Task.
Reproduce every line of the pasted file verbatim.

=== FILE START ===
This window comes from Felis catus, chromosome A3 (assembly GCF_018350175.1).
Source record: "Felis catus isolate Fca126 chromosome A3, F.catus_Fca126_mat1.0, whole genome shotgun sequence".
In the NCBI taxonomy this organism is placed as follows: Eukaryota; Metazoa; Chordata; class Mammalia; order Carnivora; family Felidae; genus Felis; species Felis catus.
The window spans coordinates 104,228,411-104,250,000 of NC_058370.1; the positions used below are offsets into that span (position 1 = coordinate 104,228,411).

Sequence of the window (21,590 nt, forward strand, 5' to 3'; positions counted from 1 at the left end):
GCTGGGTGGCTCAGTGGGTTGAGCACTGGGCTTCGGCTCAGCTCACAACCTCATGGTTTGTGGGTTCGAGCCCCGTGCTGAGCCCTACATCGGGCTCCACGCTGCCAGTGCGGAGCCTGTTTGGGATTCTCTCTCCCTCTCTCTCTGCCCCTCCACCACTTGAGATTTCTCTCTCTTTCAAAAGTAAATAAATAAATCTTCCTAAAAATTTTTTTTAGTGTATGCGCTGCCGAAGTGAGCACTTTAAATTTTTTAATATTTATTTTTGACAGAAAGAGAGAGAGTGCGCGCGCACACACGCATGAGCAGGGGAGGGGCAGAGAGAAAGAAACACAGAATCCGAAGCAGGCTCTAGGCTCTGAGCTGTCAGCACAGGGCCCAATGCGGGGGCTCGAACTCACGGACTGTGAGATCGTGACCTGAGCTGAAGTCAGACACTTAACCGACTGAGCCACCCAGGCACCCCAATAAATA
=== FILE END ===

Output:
This window comes from Felis catus, chromosome A3 (assembly GCF_018350175.1).
Source record: "Felis catus isolate Fca126 chromosome A3, F.catus_Fca126_mat1.0, whole genome shotgun sequence".
In the NCBI taxonomy this organism is placed as follows: Eukaryota; Metazoa; Chordata; class Mammalia; order Carnivora; family Felidae; genus Felis; species Felis catus.
The window spans coordinates 104,228,411-104,250,000 of NC_058370.1; the positions used below are offsets into that span (position 1 = coordinate 104,228,411).

Sequence of the window (21,590 nt, forward strand, 5' to 3'; positions counted from 1 at the left end):
GCTGGGTGGCTCAGTGGGTTGAGCACTGGGCTTCGGCTCAGCTCACAACCTCATGGTTTGTGGGTTCGAGCCCCGTGCTGAGCCCTACATCGGGCTCCACGCTGCCAGTGCGGAGCCTGTTTGGGATTCTCTCTCCCTCTCTCTCTGCCCCTCCACCACTTGAGATTTCTCTCTCTTTCAAAAGTAAATAAATAAATCTTCCTAAAAATTTTTTTTAGTGTATGCGCTGCCGAAGTGAGCACTTTAAATTTTTTAATATTTATTTTTGACAGAAAGAGAGAGAGTGCGCGCGCACACACGCATGAGCAGGGGAGGGGCAGAGAGAAAGAAACACAGAATCCGAAGCAGGCTCTAGGCTCTGAGCTGTCAGCACAGGGCCCAATGCGGGGGCTCGAACTCACGGACTGTGAGATCGTGACCTGAGCTGAAGTCAGACACTTAACCGACTGAGCCACCCAGGCACCCCAATAAATA